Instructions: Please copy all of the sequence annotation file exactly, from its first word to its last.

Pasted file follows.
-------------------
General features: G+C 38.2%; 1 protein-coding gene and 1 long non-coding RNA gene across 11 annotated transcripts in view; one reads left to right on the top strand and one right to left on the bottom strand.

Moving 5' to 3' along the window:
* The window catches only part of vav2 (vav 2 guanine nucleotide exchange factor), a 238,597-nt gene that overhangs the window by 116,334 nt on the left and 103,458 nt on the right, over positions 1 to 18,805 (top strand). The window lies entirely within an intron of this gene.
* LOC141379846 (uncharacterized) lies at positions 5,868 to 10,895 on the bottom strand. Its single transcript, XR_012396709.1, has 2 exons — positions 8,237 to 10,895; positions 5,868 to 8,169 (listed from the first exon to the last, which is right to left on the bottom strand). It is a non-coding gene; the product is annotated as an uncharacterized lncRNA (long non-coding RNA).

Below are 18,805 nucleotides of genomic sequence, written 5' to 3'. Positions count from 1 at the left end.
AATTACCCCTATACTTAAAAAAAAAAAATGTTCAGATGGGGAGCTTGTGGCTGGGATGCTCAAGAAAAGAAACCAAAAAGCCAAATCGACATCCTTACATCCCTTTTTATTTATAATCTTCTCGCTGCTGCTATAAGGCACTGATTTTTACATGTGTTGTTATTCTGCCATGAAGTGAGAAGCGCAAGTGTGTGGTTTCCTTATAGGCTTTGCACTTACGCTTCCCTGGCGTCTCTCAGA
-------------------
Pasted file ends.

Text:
General features: G+C 38.2%; 1 protein-coding gene and 1 long non-coding RNA gene across 11 annotated transcripts in view; one reads left to right on the top strand and one right to left on the bottom strand.

Moving 5' to 3' along the window:
* The window catches only part of vav2 (vav 2 guanine nucleotide exchange factor), a 238,597-nt gene that overhangs the window by 116,334 nt on the left and 103,458 nt on the right, over positions 1 to 18,805 (top strand). The window lies entirely within an intron of this gene.
* LOC141379846 (uncharacterized) lies at positions 5,868 to 10,895 on the bottom strand. Its single transcript, XR_012396709.1, has 2 exons — positions 8,237 to 10,895; positions 5,868 to 8,169 (listed from the first exon to the last, which is right to left on the bottom strand). It is a non-coding gene; the product is annotated as an uncharacterized lncRNA (long non-coding RNA).

Below are 18,805 nucleotides of genomic sequence, written 5' to 3'. Positions count from 1 at the left end.
AATTACCCCTATACTTAAAAAAAAAAAATGTTCAGATGGGGAGCTTGTGGCTGGGATGCTCAAGAAAAGAAACCAAAAAGCCAAATCGACATCCTTACATCCCTTTTTATTTATAATCTTCTCGCTGCTGCTATAAGGCACTGATTTTTACATGTGTTGTTATTCTGCCATGAAGTGAGAAGCGCAAGTGTGTGGTTTCCTTATAGGCTTTGCACTTACGCTTCCCTGGCGTCTCTCAGA